By Elie Johanne. Garden. Published at Friday, March 30th, 2018 - 17:09:35 PM.
Another trend we’ve observed is that gardeners are putting more thought into their winter landscapes. Even the most devoted snow lover has to confront a harsh truth sooner or later: An empty landscape is a dreary landscape. However, during the dormant season, dazzling color and sophisticated textures can enliven the garden.
Pattern is the repetition of shapes in order. Pattern creates rhythm, as well as charm. It reinforces texture and contrast. When creating patterns, think of light and shadow as part of the palette. Use pattern to draw attention to an area; be careful not to overdo bold patterns, which can overwhelm. Also apply this principle when creating backgrounds. Lay a brick herringbone pattern in walkways, patios, entryways, and driveway borders to unify your hardscape, for example. Employ pattern as a way to direct people through the garden too.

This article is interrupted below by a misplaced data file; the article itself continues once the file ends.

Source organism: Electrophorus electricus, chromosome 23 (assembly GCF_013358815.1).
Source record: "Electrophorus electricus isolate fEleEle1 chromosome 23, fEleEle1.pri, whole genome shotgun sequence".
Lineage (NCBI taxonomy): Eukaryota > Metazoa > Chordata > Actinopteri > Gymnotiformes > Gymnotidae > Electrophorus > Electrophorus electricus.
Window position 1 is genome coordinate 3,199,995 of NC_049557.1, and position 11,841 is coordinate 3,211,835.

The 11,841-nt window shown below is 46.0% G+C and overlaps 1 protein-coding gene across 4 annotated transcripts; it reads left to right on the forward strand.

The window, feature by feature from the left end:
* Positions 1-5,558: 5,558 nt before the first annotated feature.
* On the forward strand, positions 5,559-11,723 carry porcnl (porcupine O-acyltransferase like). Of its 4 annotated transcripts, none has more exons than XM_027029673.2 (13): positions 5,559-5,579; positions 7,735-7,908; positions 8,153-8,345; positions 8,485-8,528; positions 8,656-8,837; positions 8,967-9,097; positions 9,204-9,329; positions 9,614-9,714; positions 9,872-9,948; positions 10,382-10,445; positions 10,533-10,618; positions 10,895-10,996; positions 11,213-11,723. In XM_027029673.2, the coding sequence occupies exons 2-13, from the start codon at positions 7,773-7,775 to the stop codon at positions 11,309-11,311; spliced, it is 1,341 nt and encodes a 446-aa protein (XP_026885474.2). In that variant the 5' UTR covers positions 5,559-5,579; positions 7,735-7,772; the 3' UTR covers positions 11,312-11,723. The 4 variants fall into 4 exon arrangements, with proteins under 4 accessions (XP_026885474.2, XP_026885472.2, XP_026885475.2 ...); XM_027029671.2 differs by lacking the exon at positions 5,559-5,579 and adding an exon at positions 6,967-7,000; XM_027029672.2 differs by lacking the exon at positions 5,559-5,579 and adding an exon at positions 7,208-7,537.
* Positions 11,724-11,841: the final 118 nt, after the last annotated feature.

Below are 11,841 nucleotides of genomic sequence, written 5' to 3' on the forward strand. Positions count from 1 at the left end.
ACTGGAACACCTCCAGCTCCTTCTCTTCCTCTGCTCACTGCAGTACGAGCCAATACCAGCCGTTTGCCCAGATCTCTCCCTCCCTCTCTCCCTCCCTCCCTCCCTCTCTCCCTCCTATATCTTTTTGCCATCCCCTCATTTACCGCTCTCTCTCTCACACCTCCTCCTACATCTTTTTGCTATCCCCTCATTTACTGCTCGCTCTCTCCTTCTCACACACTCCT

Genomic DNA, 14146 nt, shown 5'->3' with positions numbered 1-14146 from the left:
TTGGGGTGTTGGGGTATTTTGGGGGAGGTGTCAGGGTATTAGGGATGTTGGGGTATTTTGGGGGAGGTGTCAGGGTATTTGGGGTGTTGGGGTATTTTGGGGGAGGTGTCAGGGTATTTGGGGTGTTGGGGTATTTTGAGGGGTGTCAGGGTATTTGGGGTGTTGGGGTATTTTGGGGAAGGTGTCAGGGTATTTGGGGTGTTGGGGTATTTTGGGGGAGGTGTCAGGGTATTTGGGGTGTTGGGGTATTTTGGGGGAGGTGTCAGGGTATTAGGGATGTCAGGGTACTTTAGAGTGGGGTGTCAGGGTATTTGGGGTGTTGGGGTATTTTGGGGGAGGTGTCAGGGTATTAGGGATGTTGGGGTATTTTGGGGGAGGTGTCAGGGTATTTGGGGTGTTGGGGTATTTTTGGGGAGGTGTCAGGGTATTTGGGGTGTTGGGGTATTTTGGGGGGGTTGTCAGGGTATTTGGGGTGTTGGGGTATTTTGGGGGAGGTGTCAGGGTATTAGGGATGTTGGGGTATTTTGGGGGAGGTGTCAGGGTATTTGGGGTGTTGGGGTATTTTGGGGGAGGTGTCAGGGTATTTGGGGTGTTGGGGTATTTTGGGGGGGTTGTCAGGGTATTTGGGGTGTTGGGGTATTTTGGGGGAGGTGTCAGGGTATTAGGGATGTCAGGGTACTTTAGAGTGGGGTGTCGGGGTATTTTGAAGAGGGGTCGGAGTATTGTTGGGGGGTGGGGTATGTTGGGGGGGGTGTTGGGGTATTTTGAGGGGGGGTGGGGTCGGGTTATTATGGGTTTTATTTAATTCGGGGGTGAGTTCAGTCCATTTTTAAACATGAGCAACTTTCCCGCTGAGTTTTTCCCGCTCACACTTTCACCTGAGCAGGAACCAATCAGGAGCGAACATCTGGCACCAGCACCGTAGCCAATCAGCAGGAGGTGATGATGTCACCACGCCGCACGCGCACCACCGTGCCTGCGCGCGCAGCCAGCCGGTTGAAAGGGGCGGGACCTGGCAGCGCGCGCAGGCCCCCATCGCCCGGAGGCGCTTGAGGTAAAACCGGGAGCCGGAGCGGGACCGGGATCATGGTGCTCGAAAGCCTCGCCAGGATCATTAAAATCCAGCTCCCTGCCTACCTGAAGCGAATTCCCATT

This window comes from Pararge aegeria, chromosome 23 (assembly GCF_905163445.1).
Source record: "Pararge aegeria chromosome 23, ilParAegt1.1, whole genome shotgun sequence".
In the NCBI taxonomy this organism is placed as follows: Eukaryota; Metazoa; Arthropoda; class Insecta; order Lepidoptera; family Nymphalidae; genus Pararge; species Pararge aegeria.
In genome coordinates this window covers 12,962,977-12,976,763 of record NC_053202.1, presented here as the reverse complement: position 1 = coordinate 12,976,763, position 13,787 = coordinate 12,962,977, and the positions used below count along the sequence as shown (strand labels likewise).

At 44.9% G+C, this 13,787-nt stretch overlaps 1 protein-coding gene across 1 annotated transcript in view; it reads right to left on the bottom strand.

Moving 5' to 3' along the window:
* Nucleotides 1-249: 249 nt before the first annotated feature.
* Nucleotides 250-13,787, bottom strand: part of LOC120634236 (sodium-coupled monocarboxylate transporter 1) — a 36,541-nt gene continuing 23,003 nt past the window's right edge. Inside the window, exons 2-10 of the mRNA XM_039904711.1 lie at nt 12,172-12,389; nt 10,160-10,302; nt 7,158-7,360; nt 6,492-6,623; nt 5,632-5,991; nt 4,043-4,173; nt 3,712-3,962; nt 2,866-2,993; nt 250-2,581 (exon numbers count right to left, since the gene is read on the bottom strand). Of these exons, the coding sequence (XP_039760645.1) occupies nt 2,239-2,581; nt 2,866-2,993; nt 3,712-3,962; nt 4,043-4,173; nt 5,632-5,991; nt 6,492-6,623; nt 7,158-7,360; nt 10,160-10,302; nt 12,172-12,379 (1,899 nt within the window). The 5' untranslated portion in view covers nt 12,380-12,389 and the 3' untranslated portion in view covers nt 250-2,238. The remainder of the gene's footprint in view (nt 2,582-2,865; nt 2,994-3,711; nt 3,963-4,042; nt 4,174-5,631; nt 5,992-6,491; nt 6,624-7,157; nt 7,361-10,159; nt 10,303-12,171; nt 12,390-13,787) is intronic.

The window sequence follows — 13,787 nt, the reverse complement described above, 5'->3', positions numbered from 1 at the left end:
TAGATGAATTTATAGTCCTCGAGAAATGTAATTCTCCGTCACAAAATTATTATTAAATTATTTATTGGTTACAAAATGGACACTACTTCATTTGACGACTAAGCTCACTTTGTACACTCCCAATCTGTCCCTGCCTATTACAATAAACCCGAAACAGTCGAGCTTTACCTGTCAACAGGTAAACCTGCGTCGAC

The Himalayan poppy (Meconopsis betonicifolia, above) and English delphiniums are classic examples of true blue flowers, but both are tricky to grow. Look to amsonias, lupines, ceanothus, salvias, phlox and other American natives for easy blues.
We love the willingness of gardeners to try new things. This year, we predict continued experimentation with new plants and how they are showcased. Following are three ways you can add some botanical variety to your garden or home.
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